Immigrants, know your rights!
Felicia Persaud | 2/9/2017, 10:54 a.m.
Fear and concern are palpable in the immigrant community and rightfully so. Many legal residents who have valid green cards, or Permanent Residency Cards, or valid work and student visas are hesitant about traveling overseas, even though they are not even from the seven countries that Donald Trump’s executive order of Jan. 27, 2017, tried to keep out. And undocumented migrants are terrified.
So here’s what you should know and do as an immigrant in Trump’s America right now:
The Trump executive ban
As of Feb. 5, 2017, the date this column was written, the Trump administration’s travel ban slapped on green card holders, visa holders, dual citizens and refugees from Iran, Iraq, Libya, Somalia, Sudan, Syria and Yemen has been suspended by a federal court. No one affected by the Jan. 27 immigration executive order should be prevented from traveling because of the ban.
However, the American Immigration Lawyers Association, Chicago Chapter; the National Immigrant Justice Center; and attorneys of the law firms Hughes Socol Piers Resnick & Dym, Ltd. and Michael R. Jarecki, LLC are advising immigrants returning to the U.S. or traveling here to know their rights.
They advise legal permanent residents (green card holders) of the seven countries listed above to be prepared for lengthy questioning and inspection upon return to the U.S. Your phones, emails, social media pages, etc. may be searched for information by Customs and Immigration agents who are looking to see if you are against the United States. Expect it to take several hours from when you land to when you leave the airport, the attorneys warn.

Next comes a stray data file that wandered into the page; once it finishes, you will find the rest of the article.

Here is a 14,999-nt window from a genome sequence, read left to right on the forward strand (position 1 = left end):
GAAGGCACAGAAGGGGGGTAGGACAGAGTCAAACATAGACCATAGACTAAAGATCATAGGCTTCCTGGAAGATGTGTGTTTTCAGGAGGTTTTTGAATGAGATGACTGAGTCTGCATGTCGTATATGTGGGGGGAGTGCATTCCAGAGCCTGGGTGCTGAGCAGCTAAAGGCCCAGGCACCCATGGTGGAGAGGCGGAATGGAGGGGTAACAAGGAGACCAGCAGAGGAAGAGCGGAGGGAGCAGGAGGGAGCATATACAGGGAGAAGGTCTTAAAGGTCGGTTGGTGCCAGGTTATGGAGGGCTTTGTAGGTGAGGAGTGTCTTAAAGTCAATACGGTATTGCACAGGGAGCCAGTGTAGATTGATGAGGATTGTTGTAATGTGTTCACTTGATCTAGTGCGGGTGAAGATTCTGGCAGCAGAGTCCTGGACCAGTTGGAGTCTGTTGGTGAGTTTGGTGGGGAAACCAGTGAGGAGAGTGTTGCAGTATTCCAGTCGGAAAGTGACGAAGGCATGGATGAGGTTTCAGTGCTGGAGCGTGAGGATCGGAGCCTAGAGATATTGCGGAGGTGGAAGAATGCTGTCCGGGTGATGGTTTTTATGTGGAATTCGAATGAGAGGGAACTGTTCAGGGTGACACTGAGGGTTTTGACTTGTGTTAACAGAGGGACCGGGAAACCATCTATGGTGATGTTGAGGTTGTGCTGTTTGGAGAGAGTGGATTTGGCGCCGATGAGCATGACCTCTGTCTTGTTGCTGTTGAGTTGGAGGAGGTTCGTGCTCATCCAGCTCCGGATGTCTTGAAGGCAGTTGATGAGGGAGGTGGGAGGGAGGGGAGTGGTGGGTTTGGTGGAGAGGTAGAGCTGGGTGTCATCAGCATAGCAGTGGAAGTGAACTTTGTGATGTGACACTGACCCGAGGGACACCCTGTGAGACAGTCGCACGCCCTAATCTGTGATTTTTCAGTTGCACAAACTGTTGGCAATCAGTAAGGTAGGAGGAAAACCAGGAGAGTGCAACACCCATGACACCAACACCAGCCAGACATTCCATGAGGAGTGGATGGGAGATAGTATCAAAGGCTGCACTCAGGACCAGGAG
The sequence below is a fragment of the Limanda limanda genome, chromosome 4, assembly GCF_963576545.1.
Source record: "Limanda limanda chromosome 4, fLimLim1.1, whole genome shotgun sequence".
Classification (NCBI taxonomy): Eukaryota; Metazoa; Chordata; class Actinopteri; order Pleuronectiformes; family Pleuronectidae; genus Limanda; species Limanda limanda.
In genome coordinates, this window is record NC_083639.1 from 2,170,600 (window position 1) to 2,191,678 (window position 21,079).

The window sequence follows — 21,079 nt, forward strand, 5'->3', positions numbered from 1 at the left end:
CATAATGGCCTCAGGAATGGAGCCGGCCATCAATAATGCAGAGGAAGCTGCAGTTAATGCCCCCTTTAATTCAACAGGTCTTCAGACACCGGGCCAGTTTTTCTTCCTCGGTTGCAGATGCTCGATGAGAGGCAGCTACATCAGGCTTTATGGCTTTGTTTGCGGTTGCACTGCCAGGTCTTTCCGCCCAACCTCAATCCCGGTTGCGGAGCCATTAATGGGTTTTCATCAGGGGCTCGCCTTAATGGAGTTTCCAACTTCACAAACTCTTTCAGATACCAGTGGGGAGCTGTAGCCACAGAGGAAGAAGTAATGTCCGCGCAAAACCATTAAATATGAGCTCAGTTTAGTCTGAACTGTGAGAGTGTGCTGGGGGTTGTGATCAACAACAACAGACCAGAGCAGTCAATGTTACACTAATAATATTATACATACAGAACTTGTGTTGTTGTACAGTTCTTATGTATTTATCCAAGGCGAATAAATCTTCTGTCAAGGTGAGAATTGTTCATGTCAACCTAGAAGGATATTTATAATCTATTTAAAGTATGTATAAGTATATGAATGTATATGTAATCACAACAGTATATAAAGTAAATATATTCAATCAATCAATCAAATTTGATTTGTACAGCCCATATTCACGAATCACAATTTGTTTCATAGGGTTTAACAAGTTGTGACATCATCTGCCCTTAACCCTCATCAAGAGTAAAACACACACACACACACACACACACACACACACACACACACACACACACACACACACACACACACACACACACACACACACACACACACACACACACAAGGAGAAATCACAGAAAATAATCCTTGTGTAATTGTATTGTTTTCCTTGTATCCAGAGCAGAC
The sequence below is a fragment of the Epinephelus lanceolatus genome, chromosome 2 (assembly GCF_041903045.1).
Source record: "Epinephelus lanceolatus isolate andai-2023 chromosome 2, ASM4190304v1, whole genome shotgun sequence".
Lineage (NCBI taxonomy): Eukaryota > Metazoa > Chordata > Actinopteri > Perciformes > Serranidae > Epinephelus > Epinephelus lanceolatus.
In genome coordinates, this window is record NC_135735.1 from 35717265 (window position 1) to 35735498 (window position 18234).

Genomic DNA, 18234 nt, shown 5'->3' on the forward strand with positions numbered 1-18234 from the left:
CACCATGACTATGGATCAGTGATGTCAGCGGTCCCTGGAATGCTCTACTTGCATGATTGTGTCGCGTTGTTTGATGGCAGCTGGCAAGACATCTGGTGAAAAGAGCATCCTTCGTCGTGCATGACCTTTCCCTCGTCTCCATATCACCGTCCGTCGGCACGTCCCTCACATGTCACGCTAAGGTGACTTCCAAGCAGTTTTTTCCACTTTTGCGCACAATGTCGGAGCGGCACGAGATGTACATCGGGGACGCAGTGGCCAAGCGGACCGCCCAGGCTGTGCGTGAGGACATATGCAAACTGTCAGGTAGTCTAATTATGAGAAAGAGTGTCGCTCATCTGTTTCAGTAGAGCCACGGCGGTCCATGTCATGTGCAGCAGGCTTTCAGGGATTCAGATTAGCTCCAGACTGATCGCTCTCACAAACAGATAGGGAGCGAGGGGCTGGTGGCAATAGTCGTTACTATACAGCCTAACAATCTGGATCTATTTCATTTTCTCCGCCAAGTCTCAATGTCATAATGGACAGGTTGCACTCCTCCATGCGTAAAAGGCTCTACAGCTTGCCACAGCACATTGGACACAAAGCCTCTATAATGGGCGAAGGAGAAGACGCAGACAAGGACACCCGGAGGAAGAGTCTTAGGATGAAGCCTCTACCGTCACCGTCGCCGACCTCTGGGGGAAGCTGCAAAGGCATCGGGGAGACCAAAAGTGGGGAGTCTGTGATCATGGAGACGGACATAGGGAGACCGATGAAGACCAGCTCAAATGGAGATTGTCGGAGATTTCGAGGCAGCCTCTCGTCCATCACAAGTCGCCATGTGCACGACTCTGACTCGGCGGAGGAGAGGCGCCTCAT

Be wary of certain immigration officers at some U.S. airports who might try to force you as a legal permanent resident to sign Form I-407. Do not sign this form, warn the attorneys, because it could mean voluntarily giving up your legal permanent residency status.
If you are traveling to the U.S. with a visitor’s visa and are from one of the seven countries, or you are a dual citizen, send a copy of the personal data page of your passport and your visa stamp or entry documents to a family member who will wait for you at the airport, so they can provide this information to an immigration attorney if you have problems at the airport. Some customs agents are still trying to deny entry to visa holders, despite the judge’s national order.
If you are in the United States but are a citizen of one of the affected countries and you must travel outside the U.S., consult an immigration lawyer before doing so and make sure you also travel with the lawyer’s contact information in case you run into problems.
If you have been living in the U.S. longer than four years and nine months as a permanent resident, you may be eligible to apply for citizenship. Do so without delay.
If you are stopped by immigration at the airport and you are afraid to return to your country for any reason, tell the immigration officer you want asylum. This request is your right and the executive order does not limit this right. Please know, however, that if you request asylum, you may be detained until you have passed an interview regarding your fear of return to your country. The interview may take days or weeks.